Healthy Computing Sometipstobe safety
Posible dangers Within information technology it is important that people have an awareness of the various health and safety issues. Steps should also be taken towards preventing common problems rather than trying to cure them at a later date. Back Problems Many computer users suffer serious back problems. This is probably due to a poor posture or an awkward position while sitting at a computer.
Solutions • A fully adjustable chair should avoid poor posture. • Footrests can reduce these problems. • Screens should tilt and turn to a position that avoids awkward movements.
Ozone irritaton • Health experts have suggested that ozone emitted from laser printers can lead to breathing problems.
Solutions • It is recommended that laser printers should be situated at least one metre away from where people are sitting and there should be good ventilation in the area.
Eyestrain • Eyes can become strained after staring at a computer screen for a long time, particularly if working in bad light, in glare or with a flickering screen.
Solutions • Screen filters can remove a high percentage of the harmful rays emitted from a computer screen. • Use screens that do not flicker. • Take regular breaks - do not work for more than one hour without a break. • Lighting must be suitable and blinds fitted to windows to reduce glare.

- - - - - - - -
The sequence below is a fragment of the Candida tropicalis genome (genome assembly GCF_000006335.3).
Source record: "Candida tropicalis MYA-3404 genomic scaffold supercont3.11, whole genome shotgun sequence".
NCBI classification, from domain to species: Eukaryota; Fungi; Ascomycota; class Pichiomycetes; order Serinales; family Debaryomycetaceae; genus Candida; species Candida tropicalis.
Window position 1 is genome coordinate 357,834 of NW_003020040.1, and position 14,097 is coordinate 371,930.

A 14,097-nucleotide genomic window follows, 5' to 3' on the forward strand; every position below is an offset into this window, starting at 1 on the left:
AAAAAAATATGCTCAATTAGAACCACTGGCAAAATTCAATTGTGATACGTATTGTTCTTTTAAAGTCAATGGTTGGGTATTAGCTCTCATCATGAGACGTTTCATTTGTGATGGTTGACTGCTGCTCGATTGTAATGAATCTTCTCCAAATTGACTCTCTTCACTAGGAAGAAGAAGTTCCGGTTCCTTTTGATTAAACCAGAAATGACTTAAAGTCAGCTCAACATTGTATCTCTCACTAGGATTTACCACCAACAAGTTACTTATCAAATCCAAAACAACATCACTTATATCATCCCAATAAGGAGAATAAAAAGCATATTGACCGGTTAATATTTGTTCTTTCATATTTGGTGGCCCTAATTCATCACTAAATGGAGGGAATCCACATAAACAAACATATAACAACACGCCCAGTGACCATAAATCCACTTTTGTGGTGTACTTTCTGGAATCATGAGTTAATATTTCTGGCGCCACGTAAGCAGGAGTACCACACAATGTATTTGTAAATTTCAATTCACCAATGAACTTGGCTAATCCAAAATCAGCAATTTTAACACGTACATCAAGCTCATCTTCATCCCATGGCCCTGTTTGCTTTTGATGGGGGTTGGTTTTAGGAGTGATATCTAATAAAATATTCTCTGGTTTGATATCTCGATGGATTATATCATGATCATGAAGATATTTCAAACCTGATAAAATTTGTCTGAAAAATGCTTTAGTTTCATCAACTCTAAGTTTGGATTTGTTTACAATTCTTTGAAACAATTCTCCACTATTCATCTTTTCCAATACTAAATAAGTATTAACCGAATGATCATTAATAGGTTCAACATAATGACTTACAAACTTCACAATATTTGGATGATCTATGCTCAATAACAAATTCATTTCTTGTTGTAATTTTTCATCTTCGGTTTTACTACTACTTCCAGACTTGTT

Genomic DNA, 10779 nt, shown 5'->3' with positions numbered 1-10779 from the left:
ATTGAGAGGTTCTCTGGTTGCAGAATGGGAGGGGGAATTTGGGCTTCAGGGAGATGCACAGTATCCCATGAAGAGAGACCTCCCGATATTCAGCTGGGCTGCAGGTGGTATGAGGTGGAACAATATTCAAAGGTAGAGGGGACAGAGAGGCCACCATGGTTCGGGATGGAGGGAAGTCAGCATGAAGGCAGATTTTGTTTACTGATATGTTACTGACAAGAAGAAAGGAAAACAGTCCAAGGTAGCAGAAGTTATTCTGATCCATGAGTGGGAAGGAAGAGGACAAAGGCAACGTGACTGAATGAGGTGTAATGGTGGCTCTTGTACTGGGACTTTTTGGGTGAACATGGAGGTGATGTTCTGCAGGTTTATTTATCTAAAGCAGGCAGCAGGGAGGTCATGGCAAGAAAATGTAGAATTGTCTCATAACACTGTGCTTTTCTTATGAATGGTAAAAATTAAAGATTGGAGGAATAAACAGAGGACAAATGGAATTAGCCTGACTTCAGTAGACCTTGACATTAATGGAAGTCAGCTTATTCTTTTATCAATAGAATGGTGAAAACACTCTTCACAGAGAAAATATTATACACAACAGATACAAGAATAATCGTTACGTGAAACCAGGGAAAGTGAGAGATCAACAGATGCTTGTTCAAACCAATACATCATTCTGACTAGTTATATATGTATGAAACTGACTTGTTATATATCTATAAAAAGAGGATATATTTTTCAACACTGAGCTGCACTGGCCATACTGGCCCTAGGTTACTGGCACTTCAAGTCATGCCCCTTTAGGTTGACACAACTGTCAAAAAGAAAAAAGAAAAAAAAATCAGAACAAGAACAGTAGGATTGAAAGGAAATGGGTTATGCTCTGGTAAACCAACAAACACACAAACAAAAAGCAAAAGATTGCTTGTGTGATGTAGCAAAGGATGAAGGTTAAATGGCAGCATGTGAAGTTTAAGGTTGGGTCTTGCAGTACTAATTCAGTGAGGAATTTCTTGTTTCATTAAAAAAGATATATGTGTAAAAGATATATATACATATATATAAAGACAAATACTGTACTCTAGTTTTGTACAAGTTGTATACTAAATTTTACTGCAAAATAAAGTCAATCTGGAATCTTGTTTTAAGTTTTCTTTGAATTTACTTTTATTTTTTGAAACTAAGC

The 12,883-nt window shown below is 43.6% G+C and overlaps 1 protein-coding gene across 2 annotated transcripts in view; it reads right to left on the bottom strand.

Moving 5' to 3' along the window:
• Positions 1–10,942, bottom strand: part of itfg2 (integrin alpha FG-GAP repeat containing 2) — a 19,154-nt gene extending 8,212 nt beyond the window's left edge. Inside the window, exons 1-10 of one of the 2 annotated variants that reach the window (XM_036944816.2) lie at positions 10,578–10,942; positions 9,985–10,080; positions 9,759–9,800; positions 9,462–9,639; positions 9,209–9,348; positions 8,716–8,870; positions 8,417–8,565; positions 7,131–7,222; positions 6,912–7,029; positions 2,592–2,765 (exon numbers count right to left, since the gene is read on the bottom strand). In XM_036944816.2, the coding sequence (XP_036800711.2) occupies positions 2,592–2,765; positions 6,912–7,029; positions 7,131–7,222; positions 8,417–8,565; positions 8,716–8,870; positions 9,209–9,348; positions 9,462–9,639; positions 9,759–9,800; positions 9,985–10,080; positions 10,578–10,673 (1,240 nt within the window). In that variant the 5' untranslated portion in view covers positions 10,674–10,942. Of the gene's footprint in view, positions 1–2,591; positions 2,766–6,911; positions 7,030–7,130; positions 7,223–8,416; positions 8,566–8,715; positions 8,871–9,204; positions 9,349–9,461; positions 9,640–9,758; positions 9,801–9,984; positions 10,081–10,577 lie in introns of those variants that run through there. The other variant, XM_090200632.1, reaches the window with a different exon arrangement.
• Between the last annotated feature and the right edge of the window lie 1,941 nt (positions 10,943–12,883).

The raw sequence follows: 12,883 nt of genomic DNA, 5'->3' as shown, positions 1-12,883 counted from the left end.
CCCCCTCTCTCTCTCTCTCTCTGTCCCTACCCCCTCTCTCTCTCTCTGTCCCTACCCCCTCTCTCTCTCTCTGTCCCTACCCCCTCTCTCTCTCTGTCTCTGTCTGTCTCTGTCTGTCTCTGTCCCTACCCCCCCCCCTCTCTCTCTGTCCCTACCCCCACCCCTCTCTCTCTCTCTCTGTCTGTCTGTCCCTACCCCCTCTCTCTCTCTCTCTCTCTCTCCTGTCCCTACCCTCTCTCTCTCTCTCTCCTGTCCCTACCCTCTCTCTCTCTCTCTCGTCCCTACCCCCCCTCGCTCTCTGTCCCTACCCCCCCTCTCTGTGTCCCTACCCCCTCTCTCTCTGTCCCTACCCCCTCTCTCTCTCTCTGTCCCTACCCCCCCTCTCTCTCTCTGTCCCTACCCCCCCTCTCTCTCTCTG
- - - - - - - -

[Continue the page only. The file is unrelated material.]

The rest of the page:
Repetitive Strain Injury • Repetitive Strain Injury (RSI) is damage to the fingers, wrists and other parts of the body due to repeated movements over a long period of time.
Solutions • To prevent RSI, make sure your posture is correct, use wrist rests and have a five-minute break from typing every hour.
General working environment Don't forget that rules for all electrical appliances apply in a computer room. This means: • there should be no trailing wires • food and drink should not be placed near a machine • electrical sockets must not be overloaded • there must be adequate space around the machine • heating and ventilation must be suitable • lighting must be suitable with no glare or reflections • benches must be strong enough to support the computers
Employer regulations The law states that an employer must: • provide tiltable screens • provide anti-glare screen filters • provide adjustable chairs • provide foot supports • make sure lighting is suitable • make sure workstations are not cramped • plan work at a computer so that there are frequent breaks • pay for appropriate eye and eyesight tests by an optician
Note: These regulations do not apply to students in schools or colleges. • In order to provide the satisfactory equipment for their employees, employers use ergonomics to assist the equipment design process. It is the science concerned with designing safe and comfortable working environments for humans. This includes furniture design and the design of parts of the computer like the keyboard and mouse.